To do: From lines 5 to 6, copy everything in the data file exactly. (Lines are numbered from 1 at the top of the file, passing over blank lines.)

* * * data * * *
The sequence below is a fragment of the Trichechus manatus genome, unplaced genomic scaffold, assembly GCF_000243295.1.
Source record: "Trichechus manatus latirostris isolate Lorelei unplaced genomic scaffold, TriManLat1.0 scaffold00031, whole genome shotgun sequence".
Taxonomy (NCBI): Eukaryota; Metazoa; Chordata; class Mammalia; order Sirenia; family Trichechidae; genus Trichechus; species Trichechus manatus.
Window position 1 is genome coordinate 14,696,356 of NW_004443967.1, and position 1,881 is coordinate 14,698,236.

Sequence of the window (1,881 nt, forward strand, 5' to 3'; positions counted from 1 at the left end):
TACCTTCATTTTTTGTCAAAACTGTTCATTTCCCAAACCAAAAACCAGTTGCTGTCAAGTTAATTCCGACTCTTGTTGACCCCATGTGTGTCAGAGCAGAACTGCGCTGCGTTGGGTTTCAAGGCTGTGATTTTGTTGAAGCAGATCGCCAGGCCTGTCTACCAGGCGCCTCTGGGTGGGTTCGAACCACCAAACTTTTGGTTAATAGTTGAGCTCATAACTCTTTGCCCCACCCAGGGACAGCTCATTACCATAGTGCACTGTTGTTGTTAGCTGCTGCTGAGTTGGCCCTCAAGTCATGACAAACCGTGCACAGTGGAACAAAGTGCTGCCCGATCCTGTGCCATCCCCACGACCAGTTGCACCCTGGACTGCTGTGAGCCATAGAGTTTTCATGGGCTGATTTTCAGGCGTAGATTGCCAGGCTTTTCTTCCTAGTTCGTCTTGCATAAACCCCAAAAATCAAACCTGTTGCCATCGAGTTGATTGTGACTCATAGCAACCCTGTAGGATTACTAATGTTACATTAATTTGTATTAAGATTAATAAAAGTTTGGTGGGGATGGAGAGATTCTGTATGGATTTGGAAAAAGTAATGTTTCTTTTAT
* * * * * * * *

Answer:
Sequence of the window (1,881 nt, forward strand, 5' to 3'; positions counted from 1 at the left end):
TACCTTCATTTTTTGTCAAAACTGTTCATTTCCCAAACCAAAAACCAGTTGCTGTCAAGTTAATTCCGACTCTTGTTGACCCCATGTGTGTCAGAGCAGAACTGCGCTGCGTTGGGTTTCAAGGCTGTGATTTTGTTGAAGCAGATCGCCAGGCCTGTCTACCAGGCGCCTCTGGGTGGGTTCGAACCACCAAACTTTTGGTTAATAGTTGAGCTCATAACTCTTTGCCCCACCCAGGGACAGCTCATTACCATAGTGCACTGTTGTTGTTAGCTGCTGCTGAGTTGGCCCTCAAGTCATGACAAACCGTGCACAGTGGAACAAAGTGCTGCCCGATCCTGTGCCATCCCCACGACCAGTTGCACCCTGGACTGCTGTGAGCCATAGAGTTTTCATGGGCTGATTTTCAGGCGTAGATTGCCAGGCTTTTCTTCCTAGTTCGTCTTGCATAAACCCCAAAAATCAAACCTGTTGCCATCGAGTTGATTGTGACTCATAGCAACCCTGTAGGATTACTAATGTTACATTAATTTGTATTAAGATTAATAAAAGTTTGGTGGGGATGGAGAGATTCTGTATGGATTTGGAAAAAGTAATGTTTCTTTTAT